Map of mean daily minimum temperature Map of mean daily minimum temperature anomalies Map of mean daily minimum temperature deciles
Map of mean daily temperature Map of mean daily temperature anomalies Map of mean daily temperature deciles


For Australia as a whole, area-averaged rainfall was 15% below the long-term average, although this value conceals marked regional differences between west and east. New South Wales and Victoria recorded area-averaged totals 46% and 30% below average respectively. Rainfall was below average across eastern Australia extending from central northern Queensland, along the east coast and most of Victoria, most of Tasmania and also in the southwest of Western Australia. For the area covering northeastern New South Wales and southeastern Queensland summer rainfall was in the lowest 10% of records, with some small areas recording their lowest summer rainfall on record. Other smaller areas of Victoria, Tasmania and southwest Western Australia also recorded rainfall in the lowest 10% of records.

Rainfall was above average across the west of Queensland's Cape York Peninsula, through the north and west of the Northern Territory, through most of Western Australia and along the coast of South Australia. For a large part of this area rainfall totals were in the highest 10% of summer records. In the tropical north and eastern Western Australia the majority of rainfall for summer was recorded along the path of tropical cyclones or significant tropical lows, mostly occurring between January and early February. These individual systems are discussed in detail in the Monthly Weather Reviews.

Below-average summer rainfall on the east coast was a result of below-average rainfall in each month, although February rainfall was generally closer to average and was below average mainly in southern Victoria, northern Tasmania, southeastern Queensland and northeastern New South Wales. Much of inland eastern Australia has been experiencing drought conditions for many months, as discussed in the Drought Statement.

Area-average rainfall
(of 114)
from mean
Australia 92 240.1 +15%
Queensland 37 280.9 −13%
New South Wales 10 91.1 −46% 10th lowest; lowest since 1985
Victoria 26 83.5 −30%
Tasmania 29 202.1 −18%
South Australia 74 63.3 +2%
Western Australia 103 241.2 +62%
Northern Territory 99 439.7 +40%
Murray-Darling Basin 17 92.4 −36%

Rank ranges from 1 (lowest) to 114 (highest). A rank marked with ’=‘ indicates the value is tied for that rank. Departure from mean is relative to the long-term (1961–1990) average.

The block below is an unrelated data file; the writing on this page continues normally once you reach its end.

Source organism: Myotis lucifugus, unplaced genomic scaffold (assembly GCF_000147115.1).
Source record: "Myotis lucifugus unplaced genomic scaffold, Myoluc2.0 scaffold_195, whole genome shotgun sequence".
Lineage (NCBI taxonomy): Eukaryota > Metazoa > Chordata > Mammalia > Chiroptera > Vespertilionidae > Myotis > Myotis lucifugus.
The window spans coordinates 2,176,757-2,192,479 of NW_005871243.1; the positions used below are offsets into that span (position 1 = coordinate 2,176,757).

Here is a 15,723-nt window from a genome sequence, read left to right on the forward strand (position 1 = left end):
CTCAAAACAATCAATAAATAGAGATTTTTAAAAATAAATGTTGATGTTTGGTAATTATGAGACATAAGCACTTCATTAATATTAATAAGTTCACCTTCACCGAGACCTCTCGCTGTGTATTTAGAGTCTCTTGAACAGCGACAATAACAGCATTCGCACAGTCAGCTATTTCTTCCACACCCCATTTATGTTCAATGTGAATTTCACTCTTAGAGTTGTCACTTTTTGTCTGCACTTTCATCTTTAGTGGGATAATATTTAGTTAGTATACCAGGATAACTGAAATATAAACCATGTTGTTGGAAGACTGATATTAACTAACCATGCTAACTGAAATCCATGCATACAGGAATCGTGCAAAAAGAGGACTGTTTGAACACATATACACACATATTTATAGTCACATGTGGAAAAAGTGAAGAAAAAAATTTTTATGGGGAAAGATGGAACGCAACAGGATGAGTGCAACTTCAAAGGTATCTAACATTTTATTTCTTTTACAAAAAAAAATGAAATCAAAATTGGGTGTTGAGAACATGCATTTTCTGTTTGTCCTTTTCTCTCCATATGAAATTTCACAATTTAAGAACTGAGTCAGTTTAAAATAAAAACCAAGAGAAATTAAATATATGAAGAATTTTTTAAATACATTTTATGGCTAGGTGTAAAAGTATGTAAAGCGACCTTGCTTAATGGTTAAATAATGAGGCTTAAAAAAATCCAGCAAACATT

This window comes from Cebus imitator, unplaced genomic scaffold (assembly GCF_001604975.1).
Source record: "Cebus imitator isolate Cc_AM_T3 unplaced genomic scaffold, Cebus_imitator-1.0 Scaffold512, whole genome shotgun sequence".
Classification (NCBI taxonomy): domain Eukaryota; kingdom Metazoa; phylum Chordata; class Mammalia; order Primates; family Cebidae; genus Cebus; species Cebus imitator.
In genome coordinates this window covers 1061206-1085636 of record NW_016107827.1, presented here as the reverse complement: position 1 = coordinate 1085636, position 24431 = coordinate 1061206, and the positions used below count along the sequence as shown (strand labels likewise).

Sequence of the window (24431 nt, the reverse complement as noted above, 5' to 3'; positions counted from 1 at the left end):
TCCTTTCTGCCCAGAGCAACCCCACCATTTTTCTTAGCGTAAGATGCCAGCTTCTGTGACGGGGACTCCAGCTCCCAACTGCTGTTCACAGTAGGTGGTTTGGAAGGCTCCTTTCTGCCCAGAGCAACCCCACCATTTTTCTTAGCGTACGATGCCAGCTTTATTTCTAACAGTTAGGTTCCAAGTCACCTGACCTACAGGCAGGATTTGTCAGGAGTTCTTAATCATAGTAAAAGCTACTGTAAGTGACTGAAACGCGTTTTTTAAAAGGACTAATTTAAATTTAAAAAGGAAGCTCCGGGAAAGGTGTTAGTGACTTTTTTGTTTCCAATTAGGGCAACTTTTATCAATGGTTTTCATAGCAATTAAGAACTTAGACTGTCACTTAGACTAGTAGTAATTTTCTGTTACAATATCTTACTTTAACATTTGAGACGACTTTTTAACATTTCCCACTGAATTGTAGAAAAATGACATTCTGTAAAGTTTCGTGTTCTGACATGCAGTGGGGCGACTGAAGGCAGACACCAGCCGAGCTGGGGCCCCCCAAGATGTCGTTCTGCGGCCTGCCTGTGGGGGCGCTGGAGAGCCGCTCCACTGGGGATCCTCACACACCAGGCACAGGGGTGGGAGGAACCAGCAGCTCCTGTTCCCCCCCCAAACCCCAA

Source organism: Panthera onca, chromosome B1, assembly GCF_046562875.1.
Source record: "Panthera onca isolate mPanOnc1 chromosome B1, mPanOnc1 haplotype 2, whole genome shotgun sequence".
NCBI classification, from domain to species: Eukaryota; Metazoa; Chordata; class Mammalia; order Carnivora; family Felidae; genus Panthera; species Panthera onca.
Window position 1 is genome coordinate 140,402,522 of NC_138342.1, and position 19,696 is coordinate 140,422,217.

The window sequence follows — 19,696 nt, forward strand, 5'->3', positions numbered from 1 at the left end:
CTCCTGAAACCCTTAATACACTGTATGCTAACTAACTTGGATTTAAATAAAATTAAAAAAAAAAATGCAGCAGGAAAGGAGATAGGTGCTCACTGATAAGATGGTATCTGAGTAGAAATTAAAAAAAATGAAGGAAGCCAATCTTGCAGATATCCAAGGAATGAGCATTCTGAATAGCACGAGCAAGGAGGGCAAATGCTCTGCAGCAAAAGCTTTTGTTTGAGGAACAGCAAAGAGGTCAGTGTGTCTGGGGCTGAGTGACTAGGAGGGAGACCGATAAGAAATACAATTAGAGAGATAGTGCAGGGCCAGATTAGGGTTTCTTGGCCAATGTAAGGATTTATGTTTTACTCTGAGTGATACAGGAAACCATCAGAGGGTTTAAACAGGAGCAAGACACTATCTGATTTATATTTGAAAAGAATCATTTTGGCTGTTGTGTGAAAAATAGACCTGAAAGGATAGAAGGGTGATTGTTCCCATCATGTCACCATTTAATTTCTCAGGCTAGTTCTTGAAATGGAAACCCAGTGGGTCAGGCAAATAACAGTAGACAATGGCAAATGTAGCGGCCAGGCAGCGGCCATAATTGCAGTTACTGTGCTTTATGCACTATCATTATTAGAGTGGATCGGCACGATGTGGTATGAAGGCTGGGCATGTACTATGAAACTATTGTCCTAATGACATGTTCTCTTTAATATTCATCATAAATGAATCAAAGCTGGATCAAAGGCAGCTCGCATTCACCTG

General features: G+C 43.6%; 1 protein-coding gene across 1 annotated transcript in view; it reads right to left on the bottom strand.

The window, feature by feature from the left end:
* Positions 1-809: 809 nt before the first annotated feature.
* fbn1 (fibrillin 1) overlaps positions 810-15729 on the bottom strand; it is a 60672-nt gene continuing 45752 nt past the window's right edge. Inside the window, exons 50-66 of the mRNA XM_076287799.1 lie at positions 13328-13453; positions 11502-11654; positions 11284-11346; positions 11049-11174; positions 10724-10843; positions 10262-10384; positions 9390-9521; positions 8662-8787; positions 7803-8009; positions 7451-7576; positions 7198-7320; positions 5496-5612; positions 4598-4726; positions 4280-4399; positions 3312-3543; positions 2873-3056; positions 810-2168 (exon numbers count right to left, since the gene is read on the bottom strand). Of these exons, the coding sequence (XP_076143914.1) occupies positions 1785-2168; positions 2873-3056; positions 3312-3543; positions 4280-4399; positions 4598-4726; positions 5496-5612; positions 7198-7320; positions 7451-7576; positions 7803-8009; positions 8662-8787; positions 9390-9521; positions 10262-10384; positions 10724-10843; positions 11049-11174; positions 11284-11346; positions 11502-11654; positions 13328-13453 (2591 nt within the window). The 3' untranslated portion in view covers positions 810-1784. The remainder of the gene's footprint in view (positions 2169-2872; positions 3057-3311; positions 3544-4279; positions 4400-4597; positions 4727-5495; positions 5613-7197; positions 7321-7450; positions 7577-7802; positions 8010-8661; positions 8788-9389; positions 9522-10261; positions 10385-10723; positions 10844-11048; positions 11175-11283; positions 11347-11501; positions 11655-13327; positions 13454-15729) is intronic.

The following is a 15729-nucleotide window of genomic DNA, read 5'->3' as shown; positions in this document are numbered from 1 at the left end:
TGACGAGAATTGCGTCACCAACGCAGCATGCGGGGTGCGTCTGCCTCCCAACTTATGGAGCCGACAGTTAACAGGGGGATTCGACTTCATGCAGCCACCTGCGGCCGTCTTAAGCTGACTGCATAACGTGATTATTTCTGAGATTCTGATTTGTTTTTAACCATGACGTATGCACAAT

Rainfall maps
Map of total rainfall Map of percentage of normal rain Map of rainfall deciles

Australian weather extremes in summer 2013–14
Hottest day   49.3 °C at Moomba Airport (SA) on 2 January
Coldest day     0.0 °C at Mount Hotham (Vic.) on 5 December
Coldest night   −4.6 °C at Thredbo AWS (NSW) on 6 December
Warmest night   33.6 °C at Bedourie Police Station (Qld) on 23 January
Wettest day 389.0 mm at Nerada Alert (Qld) on 3 February


The Seasonal Climate Summary is prepared to list the main features of the weather in Australia using the most timely and accurate information available on the date of publication; it will generally not be updated. Later information, including data that has had greater opportunity for quality control, will be presented in the Monthly Weather Review, usually published in the fourth week of the month.

Climate Summaries are usually published on the first working day of each month.

This statement has been prepared based on information available at 10 am EST on Monday 3 February 2013. Some checks have been made on the data, but it is possible that results will change as new information becomes available, especially for rainfall where much more data becomes available as returns are received from volunteers.

Long-term averages in this statement and associated tables are for the period 1961 to 1990 unless otherwise specified.

The system used for calculating areal averages of rainfall was changed in May 2009; the main effect was that current and historical values for Tasmania were increased. Since December 2012, ACORN-SAT has been used for calculating areal averages of temperature; the major change from earlier datasets is that the ACORN-SAT dataset commences in 1910, and hence rankings are calculated using a larger set of years.

Further information

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Service notice

Network problems on 8 January disrupted processing of observations, affecting some climate information. Missing data are being retrieved and will be processed into our systems over coming weeks.